Cracked screens: breaking addiction in a virtual world


Photo illustration by Brinda Ambal

Technology use can become addictive based on the way certain neurons are fired.

By Brinda Ambal and Paige Matthys-Pearce

Your inbox tab runs a tally of all your unread emails. Zoom merrily chimes every time a participant is let in from the waiting room. YouTube takes advantage of an extensive algorithm to keep you falling down the Internet “rabbit hole” we all know too well. Software is engineered to fuel our addiction and in a world where our classes, friends and information are all online, it becomes virtually impossible to escape. Virtual school and virtual campus deepen our reliance on technology; instead of using this as an excuse to run back to school, however, we should be making more mindful choices about how we spend our time outside of school.

Most of us are already mildly addicted to our screens. Every aspect of technology that is trying to make money tries to take advantage of dopamine release, the key to establishing addictive behaviors. Engineers design technology features to intentionally take advantage of our reward pathways, fueling addiction. Each time these pathways of neurons fire and we are rewarded with dopamine for a behavior, it makes the next reward even more intense, which makes you want to repeat the behavior to gain more reward. The motivation checks out: the more engagement, the more profit social media and technology companies make through advertisements and constantly selling newer, faster devices.

There are two main aspects of our humanity that technology takes advantage of to trigger reward pathways. The first is our inherent need for social stimulus. Apps like Instagram and Snapchat have provided a world of digital interaction where every time you hear the buzz that accompanies a snap or a post notification, you satisfy this craving for social stimulation and get a small rush of dopamine. We are essentially being clicker trained to expect something good every time our devices buzz or ding. Despite becoming increasingly necessary for school-related communication, Zoom, emails and Google Chat are based on the same technology. Since there is no way to get around using these platforms, however, we must be more conscious of the time we spend strengthening our addictions outside of school.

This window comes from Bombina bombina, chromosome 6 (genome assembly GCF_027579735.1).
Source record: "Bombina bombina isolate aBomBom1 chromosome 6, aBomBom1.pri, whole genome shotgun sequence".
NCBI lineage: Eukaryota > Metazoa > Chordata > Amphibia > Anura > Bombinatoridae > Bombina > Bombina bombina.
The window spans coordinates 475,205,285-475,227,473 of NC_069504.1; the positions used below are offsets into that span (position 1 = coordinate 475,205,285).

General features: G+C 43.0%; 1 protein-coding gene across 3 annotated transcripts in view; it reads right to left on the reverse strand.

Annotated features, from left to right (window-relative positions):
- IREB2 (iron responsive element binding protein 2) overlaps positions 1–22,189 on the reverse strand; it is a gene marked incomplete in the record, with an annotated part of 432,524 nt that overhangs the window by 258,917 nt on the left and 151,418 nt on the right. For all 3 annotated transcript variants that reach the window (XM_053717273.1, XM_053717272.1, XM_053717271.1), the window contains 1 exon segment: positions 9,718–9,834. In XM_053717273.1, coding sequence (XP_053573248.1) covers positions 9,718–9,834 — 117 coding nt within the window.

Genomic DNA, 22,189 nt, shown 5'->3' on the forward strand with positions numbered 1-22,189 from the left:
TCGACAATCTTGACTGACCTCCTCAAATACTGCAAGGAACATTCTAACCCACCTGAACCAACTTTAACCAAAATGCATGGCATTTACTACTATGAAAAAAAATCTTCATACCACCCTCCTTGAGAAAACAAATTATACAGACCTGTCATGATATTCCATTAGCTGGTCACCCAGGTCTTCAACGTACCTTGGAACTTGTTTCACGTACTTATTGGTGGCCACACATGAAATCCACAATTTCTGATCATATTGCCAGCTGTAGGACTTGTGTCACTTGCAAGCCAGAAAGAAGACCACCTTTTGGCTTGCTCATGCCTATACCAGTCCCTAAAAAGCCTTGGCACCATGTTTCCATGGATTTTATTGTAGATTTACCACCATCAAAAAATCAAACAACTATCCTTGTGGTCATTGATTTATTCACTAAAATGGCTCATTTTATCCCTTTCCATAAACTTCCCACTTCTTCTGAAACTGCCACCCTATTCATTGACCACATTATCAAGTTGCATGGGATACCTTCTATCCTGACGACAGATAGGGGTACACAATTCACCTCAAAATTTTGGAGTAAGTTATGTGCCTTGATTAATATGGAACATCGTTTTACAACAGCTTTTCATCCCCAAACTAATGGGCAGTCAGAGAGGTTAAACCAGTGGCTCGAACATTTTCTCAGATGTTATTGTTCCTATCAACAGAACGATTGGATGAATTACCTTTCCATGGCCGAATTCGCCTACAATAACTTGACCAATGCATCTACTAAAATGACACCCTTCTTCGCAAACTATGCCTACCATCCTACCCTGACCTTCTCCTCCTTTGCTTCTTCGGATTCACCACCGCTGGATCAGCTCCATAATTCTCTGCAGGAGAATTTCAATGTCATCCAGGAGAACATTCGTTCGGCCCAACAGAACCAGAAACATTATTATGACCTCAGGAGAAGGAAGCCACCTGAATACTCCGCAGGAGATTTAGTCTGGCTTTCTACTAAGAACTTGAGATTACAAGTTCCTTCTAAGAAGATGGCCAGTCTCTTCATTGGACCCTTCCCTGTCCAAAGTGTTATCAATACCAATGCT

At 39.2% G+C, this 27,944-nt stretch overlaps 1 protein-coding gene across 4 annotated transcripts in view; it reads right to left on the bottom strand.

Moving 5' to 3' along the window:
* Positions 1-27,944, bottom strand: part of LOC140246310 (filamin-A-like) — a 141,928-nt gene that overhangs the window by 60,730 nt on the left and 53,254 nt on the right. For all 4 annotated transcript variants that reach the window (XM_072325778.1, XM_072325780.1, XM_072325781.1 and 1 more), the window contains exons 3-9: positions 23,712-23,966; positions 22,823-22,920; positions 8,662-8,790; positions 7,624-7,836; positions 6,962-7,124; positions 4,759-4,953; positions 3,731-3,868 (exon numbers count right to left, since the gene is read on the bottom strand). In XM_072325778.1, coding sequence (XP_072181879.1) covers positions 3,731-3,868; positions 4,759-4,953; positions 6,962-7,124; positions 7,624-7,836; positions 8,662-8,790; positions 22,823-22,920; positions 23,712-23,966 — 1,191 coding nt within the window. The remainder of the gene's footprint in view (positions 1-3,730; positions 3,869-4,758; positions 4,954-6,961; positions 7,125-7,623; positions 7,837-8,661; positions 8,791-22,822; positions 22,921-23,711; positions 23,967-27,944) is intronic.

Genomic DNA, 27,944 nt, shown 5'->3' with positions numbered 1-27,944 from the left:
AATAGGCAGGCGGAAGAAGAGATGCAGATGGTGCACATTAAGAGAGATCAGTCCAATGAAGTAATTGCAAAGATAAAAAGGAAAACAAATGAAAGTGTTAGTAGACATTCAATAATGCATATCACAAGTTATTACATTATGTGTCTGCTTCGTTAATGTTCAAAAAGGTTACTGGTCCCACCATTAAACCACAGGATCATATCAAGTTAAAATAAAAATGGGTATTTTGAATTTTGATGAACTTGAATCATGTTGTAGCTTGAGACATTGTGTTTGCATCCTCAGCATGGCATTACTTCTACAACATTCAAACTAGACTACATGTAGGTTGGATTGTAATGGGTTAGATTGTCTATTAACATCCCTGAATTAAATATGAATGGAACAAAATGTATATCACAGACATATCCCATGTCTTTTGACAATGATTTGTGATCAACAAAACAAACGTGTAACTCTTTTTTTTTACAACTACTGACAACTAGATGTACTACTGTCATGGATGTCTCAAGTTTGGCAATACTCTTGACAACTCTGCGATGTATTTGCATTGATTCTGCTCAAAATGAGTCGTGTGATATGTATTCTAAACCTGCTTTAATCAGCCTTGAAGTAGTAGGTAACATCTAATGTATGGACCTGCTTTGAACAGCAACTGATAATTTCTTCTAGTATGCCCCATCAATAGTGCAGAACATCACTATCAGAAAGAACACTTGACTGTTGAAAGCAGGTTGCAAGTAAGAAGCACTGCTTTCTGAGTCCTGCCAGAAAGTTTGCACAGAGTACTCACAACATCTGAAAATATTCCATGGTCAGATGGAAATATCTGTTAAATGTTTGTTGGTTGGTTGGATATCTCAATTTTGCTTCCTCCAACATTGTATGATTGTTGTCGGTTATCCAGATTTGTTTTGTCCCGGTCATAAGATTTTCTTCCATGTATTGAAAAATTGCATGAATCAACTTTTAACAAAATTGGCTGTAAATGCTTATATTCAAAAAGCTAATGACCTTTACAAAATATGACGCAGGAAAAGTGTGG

The second aspect of humanity exploited by software engineers is our propensity for curiosity-driven exploration. The entire internet is at our hands to satisfy our inherent thirst for knowledge, and when this thirst is satiated, our brain rewards us with dopamine. Algorithmic suggestions and artificial intelligence have made this even easier, because these softwares satisfy your curiosity and show you what you want to see without you having to think up a search term and find it yourself. Think about scrolling through YouTube: the app automatically suggests videos it knows we will like in quick suggestion, easily igniting our curiosity through thumbnails and titles and locking in our attention for the next few hours.

These engineered triggers foster a subconscious, compulsive desire to engage more with technology by stimulating our emotions and can affect our physical, mental and emotional health. The embedded Adobe Spark presentation below has more information on studies conducted on some of these effects.

Every day, we log onto our Chromebooks and unlock our phones and let ourselves fall for these triggers. We can’t stop the small burst of endorphins when Quizlet showers dancing emojis to celebrate getting a question right. It feels powerless; it feels like we’re caged in and there’s no easy solution–save going back to school in-person completely. However, this option is dangerous given the current situation. The only thing we can do is to minimize our screen time wherever we can.

We often reach first for our phones after school as a reward after a long day of e-learning, but it is unnecessary and only strengthens our addiction. Breaking addiction is like strengthening a muscle. The more we work out, the easier it gets, and the bigger the challenges we can take on. 

You can strengthen your efforts to stay away from screens by setting screen-free zones like your bedroom or even just your bed, creating time limits on your phone that encourage you to keep your phone down and check it less often. Make use of the five minute breaks between classes to close your eyes or stretch or just lay on your floor. Take 30 second eye breaks during class simply by closing your eyes. Go outside. Read a book. Play sports. Do some yoga. Listen to music. Take a nap. Do something that brings you joy. 

Time is so valuable and so is how we choose to spend it. How we spend our time each day builds up over days, weeks, months and years to eventually become a lifestyle. In this virtual world, we often have no choice but to be on a screen all day. But by falling for the hardwired hooks that keep us engaged online even after the Zoom-school day is over, life can take an even greater nosedive. In the end, it all comes down to finding a balance between the real world and the virtual one. 

For more information, check out our presentation and sources below:

Screen Time and Health

Adobe Spark Sources (secondary sources within each category in parentheses): Physical health; Nutrition (metabolic syndrome definition); Mental health (social media and mental health specifically); Rest; Focus and concentration (Aric Sigman interview)

This story was originally published on Pathfinder on January 19, 2021.